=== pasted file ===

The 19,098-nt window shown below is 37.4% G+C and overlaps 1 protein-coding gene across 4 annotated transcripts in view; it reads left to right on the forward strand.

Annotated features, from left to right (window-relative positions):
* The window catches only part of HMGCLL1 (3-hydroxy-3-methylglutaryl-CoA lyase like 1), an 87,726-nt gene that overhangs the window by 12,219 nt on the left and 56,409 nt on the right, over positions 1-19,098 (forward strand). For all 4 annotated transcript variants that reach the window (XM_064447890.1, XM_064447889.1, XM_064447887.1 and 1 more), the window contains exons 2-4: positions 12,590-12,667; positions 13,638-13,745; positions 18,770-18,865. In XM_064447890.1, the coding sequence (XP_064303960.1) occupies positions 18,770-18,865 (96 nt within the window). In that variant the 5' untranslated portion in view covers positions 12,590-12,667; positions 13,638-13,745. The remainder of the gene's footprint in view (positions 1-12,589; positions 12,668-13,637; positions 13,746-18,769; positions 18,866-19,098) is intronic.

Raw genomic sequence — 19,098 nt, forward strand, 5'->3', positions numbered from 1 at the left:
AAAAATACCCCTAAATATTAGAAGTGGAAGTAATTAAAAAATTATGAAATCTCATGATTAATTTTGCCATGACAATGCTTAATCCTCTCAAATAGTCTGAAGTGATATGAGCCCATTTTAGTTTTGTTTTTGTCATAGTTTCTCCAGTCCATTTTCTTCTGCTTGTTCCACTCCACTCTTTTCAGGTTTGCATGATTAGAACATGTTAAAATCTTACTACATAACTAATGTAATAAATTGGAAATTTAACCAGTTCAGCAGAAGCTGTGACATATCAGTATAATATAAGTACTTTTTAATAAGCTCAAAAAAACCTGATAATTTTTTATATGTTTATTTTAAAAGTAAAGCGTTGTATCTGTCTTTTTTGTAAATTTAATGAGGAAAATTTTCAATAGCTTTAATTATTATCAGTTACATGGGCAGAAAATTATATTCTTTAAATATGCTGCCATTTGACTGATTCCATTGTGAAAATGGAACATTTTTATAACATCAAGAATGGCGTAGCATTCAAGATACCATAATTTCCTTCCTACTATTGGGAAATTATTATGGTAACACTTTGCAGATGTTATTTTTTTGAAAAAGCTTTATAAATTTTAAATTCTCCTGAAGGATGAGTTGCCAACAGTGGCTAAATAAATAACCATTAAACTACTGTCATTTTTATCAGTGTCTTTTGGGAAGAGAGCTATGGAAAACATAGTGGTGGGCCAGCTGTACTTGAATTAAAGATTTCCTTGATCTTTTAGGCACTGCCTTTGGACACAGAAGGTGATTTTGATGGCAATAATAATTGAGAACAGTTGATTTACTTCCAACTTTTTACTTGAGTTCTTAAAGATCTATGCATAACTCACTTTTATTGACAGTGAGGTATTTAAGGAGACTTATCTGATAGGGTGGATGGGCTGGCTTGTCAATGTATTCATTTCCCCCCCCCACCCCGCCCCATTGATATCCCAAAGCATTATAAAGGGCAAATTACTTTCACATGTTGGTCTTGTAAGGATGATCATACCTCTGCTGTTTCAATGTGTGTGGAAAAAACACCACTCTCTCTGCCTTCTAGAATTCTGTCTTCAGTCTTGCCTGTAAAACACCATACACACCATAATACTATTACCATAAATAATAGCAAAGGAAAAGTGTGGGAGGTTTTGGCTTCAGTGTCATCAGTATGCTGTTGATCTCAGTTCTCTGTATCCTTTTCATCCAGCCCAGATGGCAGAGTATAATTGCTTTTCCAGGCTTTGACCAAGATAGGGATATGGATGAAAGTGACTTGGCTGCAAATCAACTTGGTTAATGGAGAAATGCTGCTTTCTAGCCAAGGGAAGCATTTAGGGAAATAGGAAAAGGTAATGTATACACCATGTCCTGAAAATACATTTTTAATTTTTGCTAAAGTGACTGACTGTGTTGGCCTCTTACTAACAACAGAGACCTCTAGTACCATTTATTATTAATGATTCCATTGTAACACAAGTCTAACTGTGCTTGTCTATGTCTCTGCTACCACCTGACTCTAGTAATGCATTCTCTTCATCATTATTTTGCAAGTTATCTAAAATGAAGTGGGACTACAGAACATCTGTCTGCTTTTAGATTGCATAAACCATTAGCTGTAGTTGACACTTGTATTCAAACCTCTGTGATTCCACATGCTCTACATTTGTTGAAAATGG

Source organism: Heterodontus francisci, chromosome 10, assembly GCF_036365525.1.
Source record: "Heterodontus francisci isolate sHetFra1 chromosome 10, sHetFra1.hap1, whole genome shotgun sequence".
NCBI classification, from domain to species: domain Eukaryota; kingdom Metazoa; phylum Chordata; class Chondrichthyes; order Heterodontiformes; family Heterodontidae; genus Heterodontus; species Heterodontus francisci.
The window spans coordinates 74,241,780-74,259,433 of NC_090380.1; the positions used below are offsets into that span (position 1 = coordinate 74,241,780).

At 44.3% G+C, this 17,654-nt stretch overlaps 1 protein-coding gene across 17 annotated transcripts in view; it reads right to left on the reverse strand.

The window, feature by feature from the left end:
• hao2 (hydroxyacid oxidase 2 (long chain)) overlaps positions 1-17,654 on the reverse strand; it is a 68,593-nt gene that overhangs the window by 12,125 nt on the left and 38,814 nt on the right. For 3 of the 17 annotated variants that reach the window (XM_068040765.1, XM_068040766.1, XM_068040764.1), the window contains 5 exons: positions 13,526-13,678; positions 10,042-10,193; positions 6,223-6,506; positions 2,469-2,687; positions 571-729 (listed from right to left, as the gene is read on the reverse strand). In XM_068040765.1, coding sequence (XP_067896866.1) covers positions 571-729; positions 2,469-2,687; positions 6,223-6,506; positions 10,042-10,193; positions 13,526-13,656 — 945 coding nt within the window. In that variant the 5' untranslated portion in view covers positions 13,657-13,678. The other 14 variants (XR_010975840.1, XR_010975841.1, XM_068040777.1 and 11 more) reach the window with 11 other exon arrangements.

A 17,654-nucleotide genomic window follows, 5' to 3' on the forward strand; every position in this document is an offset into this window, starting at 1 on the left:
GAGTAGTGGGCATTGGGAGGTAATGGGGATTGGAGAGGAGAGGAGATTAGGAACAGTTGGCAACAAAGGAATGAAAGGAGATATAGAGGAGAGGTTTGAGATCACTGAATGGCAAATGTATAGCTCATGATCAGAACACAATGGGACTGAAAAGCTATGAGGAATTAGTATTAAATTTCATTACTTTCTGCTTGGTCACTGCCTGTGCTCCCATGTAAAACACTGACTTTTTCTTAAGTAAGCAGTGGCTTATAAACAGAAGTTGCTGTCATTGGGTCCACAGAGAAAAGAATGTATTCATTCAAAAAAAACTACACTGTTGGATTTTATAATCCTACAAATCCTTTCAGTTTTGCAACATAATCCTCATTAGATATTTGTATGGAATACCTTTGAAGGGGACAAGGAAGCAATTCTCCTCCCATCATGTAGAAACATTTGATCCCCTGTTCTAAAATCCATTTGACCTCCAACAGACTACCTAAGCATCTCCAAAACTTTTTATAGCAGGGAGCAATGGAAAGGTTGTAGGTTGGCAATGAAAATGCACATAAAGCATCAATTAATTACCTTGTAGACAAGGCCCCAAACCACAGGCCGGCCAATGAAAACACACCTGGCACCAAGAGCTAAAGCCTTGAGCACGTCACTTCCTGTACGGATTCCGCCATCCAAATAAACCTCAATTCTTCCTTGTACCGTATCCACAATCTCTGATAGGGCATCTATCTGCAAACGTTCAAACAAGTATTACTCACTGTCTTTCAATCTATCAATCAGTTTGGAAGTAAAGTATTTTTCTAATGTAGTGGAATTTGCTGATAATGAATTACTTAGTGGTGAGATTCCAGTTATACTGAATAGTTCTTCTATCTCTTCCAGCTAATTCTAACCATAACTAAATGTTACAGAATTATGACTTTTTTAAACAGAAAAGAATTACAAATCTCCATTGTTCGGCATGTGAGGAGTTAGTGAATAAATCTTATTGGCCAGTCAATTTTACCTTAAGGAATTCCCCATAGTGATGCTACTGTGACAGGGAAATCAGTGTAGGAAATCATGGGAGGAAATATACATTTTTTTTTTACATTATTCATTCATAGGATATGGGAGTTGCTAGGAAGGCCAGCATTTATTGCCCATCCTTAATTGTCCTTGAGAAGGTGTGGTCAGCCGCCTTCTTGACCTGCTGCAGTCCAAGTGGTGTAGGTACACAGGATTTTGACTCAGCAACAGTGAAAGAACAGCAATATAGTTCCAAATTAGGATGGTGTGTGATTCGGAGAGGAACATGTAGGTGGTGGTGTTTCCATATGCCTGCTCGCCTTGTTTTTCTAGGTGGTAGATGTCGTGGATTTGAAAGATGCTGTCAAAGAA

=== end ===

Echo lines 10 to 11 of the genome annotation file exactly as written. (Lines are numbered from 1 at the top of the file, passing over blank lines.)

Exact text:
At 44.3% G+C, this 17,654-nt stretch overlaps 1 protein-coding gene across 17 annotated transcripts in view; it reads right to left on the reverse strand.

The window, feature by feature from the left end: